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Editors: Karen Christensen and David Levinson
Date: 2002
Encyclopedia of Modern Asia
From: Encyclopedia of Modern Asia(Vol. 2. )
Publisher: Charles Scribner's Sons
Document Type: Topic overview
Pages: 2
Content Level: (Level 4)
Lexile Measure: 1150L

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Page 287


India has a long tradition of dramatic forms dating as early as Mauryan times (c. 324–c. 200 BCE). The Natya Sastra of Bharata (flourished second century CE), a treatise on dance and acting, became the bible of Indian performers. Regional folk traditions like kathakali, yatra, and yakshagana enriched Indian drama. Indian theater as it exists today, however, appeared in India in the nineteenth century, as did European drama.

During the nineteenth century traditional Indian plays were written and acted to highlight the evils of society and the consequences of British rule. There were also dramatic presentations of plays translated from Western sources, particularly Shakespeare. The National Theatre of Calcutta, the first public theater in India, was created in 1872. Itinerant Parsi drama companies also attracted large crowds due to the plays' humor and grand spectacle. The Krishnakumari (1861) of Madhusudan Dutt, the Niladarpan (1860) of Dinabandhu Mitra, the Kanchi Kaveri (1880) of Ramshankar Ray, and the Lalita Dukh Darsak (1864) of Ranchodbhai Udayram were some notable nineteenth-century plays.

In the beginning of the twentieth century, powerful dramatic literature began to appear not only in English, but in many Indian languages. The playwrights Sri Aurobindo, T. P. Kailasham, and Harindranath Chattopadhyay wrote in English. Iswar Chandra Nanda wrote plays in the Panjabi tongue, highlighting social problems. Imtiaz Ali's Anarkali was much acclaimed. P. Sambandha Mudaliyar brought new direction to the Tamil-language stage. Annapurna Theater kept the Oriya-language dramas alive. The Gayopakhyana of Chilakamarti Lakshminarasimgha was well received by Telugu-speaking audiences. K. M. Munshi, Jayashankar Prasad, and D. L. Ray wrote plays in Gujarati, Hindi, and Bengali, respectively. The Rakta Karabi of Rabindranath Tagore is a landmark in Indian theater.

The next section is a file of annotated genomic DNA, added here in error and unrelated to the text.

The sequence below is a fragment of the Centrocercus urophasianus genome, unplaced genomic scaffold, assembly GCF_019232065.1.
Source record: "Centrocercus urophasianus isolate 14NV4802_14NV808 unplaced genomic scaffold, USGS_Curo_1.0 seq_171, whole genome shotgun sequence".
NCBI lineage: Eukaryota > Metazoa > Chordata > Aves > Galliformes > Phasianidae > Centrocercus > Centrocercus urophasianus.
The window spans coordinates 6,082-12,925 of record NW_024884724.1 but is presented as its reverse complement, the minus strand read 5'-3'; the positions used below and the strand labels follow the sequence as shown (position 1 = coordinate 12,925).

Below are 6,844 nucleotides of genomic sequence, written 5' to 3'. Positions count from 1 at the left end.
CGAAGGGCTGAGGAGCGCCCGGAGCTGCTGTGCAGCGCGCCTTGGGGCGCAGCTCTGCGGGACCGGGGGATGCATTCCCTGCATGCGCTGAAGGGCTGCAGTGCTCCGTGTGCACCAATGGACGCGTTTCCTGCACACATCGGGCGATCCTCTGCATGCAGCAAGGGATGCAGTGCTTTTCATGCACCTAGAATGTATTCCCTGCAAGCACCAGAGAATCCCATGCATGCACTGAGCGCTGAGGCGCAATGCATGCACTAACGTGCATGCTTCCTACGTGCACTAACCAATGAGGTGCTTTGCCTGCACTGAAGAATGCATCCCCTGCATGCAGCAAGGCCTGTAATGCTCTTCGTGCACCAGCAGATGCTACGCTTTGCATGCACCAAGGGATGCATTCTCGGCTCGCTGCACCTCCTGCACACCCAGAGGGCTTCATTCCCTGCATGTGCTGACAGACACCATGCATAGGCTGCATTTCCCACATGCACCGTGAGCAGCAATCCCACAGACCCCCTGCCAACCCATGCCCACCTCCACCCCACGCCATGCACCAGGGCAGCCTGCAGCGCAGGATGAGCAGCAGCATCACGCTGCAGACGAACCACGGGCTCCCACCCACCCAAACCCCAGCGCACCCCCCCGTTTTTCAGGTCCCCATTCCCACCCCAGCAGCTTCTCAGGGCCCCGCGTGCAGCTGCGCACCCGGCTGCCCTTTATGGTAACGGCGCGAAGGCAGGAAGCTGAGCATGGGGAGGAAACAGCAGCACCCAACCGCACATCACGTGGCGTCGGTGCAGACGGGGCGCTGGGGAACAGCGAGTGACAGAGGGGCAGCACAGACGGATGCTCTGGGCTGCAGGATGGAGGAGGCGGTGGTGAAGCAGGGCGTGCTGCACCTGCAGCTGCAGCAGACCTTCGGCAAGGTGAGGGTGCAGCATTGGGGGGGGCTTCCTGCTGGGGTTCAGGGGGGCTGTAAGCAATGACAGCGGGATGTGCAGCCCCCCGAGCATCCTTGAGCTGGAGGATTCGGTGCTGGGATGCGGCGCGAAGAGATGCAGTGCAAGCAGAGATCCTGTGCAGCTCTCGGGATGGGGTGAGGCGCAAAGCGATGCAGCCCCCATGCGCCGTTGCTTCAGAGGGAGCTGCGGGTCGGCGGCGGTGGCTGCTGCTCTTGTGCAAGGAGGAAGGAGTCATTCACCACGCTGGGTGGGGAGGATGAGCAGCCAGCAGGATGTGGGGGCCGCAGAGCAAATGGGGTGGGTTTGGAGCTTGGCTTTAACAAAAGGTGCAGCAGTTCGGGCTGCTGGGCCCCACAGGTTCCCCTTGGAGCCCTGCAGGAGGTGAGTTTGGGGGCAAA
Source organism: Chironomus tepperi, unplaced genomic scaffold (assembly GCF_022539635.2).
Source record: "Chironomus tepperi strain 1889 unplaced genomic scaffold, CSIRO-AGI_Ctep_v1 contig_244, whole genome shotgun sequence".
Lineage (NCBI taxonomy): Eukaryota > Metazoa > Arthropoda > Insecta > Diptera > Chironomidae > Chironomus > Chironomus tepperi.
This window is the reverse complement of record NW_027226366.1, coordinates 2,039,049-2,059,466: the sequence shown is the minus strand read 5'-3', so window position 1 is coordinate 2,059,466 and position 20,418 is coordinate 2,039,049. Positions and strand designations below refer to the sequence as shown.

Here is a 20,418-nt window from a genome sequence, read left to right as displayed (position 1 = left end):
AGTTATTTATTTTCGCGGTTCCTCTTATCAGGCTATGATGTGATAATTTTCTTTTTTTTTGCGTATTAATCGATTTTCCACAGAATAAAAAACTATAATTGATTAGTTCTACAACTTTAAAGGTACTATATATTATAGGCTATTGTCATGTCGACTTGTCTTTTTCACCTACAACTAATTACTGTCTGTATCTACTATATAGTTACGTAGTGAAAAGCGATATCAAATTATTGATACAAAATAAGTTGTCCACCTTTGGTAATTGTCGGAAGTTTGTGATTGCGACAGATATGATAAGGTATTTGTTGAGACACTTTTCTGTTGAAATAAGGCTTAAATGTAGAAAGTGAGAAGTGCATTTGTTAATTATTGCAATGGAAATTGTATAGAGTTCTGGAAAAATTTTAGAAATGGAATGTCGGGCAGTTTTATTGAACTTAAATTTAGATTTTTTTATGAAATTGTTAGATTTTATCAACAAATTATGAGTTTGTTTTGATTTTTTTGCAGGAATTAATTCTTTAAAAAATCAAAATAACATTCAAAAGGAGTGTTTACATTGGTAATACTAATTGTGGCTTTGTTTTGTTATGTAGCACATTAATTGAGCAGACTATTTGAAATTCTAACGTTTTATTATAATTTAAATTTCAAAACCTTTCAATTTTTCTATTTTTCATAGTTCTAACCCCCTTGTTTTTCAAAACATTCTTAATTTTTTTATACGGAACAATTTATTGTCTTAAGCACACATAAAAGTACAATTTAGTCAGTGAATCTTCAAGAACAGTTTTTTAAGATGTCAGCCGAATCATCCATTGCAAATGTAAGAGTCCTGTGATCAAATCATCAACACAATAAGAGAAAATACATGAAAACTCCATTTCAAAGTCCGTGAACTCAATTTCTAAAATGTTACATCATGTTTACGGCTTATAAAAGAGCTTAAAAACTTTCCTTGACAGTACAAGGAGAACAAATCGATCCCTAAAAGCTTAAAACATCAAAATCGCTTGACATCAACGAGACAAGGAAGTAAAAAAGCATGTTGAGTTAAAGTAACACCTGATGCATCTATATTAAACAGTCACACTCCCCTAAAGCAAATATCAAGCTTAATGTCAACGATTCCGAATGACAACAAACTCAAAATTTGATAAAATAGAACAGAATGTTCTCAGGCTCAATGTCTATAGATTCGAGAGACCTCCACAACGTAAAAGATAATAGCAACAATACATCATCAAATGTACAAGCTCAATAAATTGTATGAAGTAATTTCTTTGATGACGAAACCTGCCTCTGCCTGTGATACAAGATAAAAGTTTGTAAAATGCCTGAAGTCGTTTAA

In 1943, the Indian People's Theatre Association began a progressive trend encompassing all of India. In the 1950s, new names came on the scene. Badal Sircar earned fame by introducing new forms. Instead of writing in regional languages, Girish Karnad, Vijay Tendulkar, Mohan Rakesh, and Adya Rangachari became all-India figures. Ghashiram Kotwal by Vijay Tendulkar was acclaimed throughout the country.Page 288  |  Top of Article The Kendirya Sangeet Natak Academy and National School of Drama gave new direction to Indian drama. B. V. Karnath, Habib Tanvir, and Rattan Thiyyam directed many modern plays. The Bitter Harvest by Manjula Padmanvan received international acclaim. By then there was a strong interplay between drama and film; many well-known film actors got their start on the stage.

Patit Paban Mishra

Further Reading

Anand, Mulk Raj. (1950) The Indian Theatre. London: Denis Dobson.

Benegal, Som. (1967) A Panorama of Theatre in India. New Delhi: Indian Council of Cultural Relations.

Das, Sisir Kumar. (1991) A History of Indian Literature, 1800–1910. New Delhi: Sahitya Akademi.

——. (1995) A History of Indian Literature, 1911–1956. New Delhi: Sahitya Akademi.

George, K. M., ed. (1984) Comparative Indian Literature. 2 vols. New Delhi: Macmillan.

Richmond, Farley P., et al., eds. (1990) Indian Theatre: Traditions of Performance. Honolulu, HI: University of Hawaii Press.

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Gale Document Number: GALE|CX3403700867